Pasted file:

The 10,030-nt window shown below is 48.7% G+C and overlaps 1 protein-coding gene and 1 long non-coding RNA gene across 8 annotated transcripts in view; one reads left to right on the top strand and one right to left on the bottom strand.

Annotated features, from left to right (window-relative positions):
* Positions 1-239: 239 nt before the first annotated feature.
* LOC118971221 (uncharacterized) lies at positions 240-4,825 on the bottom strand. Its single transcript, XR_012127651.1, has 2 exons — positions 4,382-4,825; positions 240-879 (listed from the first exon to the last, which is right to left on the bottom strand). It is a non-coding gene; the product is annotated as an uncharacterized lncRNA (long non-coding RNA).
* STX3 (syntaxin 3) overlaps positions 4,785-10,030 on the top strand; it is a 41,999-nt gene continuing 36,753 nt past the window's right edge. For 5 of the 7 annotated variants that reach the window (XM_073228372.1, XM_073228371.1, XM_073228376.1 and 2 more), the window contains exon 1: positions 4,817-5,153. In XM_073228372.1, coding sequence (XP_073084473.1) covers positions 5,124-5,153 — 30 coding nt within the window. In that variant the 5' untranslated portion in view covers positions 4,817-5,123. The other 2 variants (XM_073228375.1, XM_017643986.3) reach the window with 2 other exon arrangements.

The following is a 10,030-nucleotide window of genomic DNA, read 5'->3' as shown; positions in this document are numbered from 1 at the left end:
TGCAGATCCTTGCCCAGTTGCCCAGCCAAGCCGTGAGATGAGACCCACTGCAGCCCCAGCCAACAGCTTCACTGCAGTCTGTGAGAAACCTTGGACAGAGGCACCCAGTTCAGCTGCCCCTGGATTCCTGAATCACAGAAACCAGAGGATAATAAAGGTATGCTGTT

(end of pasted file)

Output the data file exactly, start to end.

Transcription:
The 10,030-nt window shown below is 48.7% G+C and overlaps 1 protein-coding gene and 1 long non-coding RNA gene across 8 annotated transcripts in view; one reads left to right on the top strand and one right to left on the bottom strand.

Annotated features, from left to right (window-relative positions):
* Positions 1-239: 239 nt before the first annotated feature.
* LOC118971221 (uncharacterized) lies at positions 240-4,825 on the bottom strand. Its single transcript, XR_012127651.1, has 2 exons — positions 4,382-4,825; positions 240-879 (listed from the first exon to the last, which is right to left on the bottom strand). It is a non-coding gene; the product is annotated as an uncharacterized lncRNA (long non-coding RNA).
* STX3 (syntaxin 3) overlaps positions 4,785-10,030 on the top strand; it is a 41,999-nt gene continuing 36,753 nt past the window's right edge. For 5 of the 7 annotated variants that reach the window (XM_073228372.1, XM_073228371.1, XM_073228376.1 and 2 more), the window contains exon 1: positions 4,817-5,153. In XM_073228372.1, coding sequence (XP_073084473.1) covers positions 5,124-5,153 — 30 coding nt within the window. In that variant the 5' untranslated portion in view covers positions 4,817-5,123. The other 2 variants (XM_073228375.1, XM_017643986.3) reach the window with 2 other exon arrangements.

The following is a 10,030-nucleotide window of genomic DNA, read 5'->3' as shown; positions in this document are numbered from 1 at the left end:
TGCAGATCCTTGCCCAGTTGCCCAGCCAAGCCGTGAGATGAGACCCACTGCAGCCCCAGCCAACAGCTTCACTGCAGTCTGTGAGAAACCTTGGACAGAGGCACCCAGTTCAGCTGCCCCTGGATTCCTGAATCACAGAAACCAGAGGATAATAAAGGTATGCTGTT